Yes, it’s that time again.  Time to look back on the past year, take stock of what you have or haven’t accomplished, and make your New Years’ Resolution that will magically transform your life… for at least 3 days.  Yes, as I am sure you are aware, the vast majority of New Years’ resolutions get left behind and forgotten when real life kicks in.  So while losing weight, eating better, reading more, or spending less may be admirable goals, saying on January 1, “I’m going to do this!” is not likely to be the best way to effect change in your life.

Why not?  What is wrong with New Years’ resolutions?  Typically, they are not SMART goals.  SMART refers to goals that are:

Specific
Measurable
Actionable
Realistic
Time-based

So let’s look at a NY resolution of “losing weight”.  That is not a very specific goal, for starters. How much?  How fast?  What happens when you reach that goal?  While weight is obviously measurable, what makes a measurable loss for you?  “Losing weight” is not an actionable goal; what are you going to do to lose weight?  Weight loss is a complicated matter, and your personal ability to lose weight, or at least lose a major amount of weight, may or may not be realistic (sorry).  Finally, there needs to be a time-goal.  Where is your finish line?

If you are serious about making a major lifestyle change this year, the best way is going to be to sit down and contemplate these 5 points in regards to your goal.  Realize that change does not happen automatically, or easily.  Your actual New Years’ resolution should be to embrace the effort that will be required to make the change you want to see.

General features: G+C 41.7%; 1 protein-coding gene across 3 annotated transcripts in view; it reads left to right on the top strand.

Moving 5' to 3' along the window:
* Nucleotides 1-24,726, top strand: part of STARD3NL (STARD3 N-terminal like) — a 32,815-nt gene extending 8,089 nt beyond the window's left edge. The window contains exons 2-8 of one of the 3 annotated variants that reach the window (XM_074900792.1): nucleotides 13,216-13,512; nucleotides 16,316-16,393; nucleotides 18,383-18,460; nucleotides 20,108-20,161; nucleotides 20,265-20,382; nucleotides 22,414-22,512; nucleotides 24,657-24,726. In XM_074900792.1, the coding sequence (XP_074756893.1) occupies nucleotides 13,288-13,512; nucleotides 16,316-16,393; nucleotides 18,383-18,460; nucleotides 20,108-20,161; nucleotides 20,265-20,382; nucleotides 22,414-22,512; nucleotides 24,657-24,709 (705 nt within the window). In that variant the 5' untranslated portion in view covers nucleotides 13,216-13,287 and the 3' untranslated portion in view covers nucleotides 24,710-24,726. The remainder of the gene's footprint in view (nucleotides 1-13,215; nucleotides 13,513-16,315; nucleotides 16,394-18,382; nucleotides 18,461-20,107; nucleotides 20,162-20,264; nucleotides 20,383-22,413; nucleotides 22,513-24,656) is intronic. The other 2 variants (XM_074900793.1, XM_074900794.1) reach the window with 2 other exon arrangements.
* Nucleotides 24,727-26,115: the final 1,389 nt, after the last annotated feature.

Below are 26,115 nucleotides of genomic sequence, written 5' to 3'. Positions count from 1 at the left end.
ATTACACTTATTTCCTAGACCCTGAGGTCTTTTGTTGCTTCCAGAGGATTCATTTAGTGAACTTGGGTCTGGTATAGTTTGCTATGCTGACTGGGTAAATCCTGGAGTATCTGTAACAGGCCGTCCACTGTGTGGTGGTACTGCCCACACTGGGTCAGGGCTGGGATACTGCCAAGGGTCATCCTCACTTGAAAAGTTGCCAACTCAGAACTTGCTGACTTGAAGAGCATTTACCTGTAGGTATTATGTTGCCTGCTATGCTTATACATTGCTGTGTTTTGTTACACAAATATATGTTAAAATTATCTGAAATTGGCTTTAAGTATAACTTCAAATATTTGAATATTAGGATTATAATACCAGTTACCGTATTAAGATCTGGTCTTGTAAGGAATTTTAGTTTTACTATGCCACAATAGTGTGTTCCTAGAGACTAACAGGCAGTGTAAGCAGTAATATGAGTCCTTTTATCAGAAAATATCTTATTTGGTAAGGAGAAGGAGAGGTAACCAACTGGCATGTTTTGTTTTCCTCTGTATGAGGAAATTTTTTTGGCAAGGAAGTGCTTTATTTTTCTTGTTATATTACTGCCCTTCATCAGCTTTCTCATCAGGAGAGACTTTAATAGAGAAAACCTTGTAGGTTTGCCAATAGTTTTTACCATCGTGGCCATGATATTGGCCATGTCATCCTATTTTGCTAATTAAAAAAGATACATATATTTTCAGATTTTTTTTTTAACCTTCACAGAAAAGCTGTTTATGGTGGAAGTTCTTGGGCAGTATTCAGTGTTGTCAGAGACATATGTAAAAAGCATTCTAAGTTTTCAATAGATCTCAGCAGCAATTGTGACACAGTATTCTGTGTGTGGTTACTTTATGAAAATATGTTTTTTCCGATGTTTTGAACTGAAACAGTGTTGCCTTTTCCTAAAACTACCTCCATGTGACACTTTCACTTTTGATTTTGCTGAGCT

Look at “eating better”– that is a typically broad New Year’s resolution. Let’s make it a SMART goal:

  • First, define “better”. A good specific goal might be to eat fruits and vegetables at every meal.
  • Next, decide on how you will measure. Precision Nutrition defines a serving of vegetables as fist-sized, and fruit as a cupped handful.  How many of those servings will you consider a success?
  • The action, of course, is to eat them, but even this needs some thought. Do you like fruits and vegetables?  Do you know how to cook vegetables in enjoyable, and reasonably healthy, ways?  Do you need to spend a couple weeks learning what you like before you officially “begin”?
  • For me, eating a lot of fruit, and any vegetables, at breakfast just isn’t going to happen. So I have to include more at lunch and supper, and smoothies in the afternoon.  What is realistic for you?  Do you have time at work to eat a big salad?  Or is there more time in your morning routine to make a veggie omelet?
  • I would HIGHLY suggest, if you are not a big fruit and veggie eater, you don’t go all in at once. Your digestive system may not react in a manner that you will appreciate.  Perhaps set the first month’s goal as eating more at breakfast, second month more at lunch, third month more at dinner, and fourth month including smoothies.  Or, include a small serving at each meal to start, and grow the serving over time.  However you would like to work it, make sure you form a plan beforehand and write it down.

Possibly the MOST important thing to remember is to take it slow, and work on building habits over time, instead of expecting immediate change, then getting frustrated when you don’t keep up with it, and then giving up all together until next January.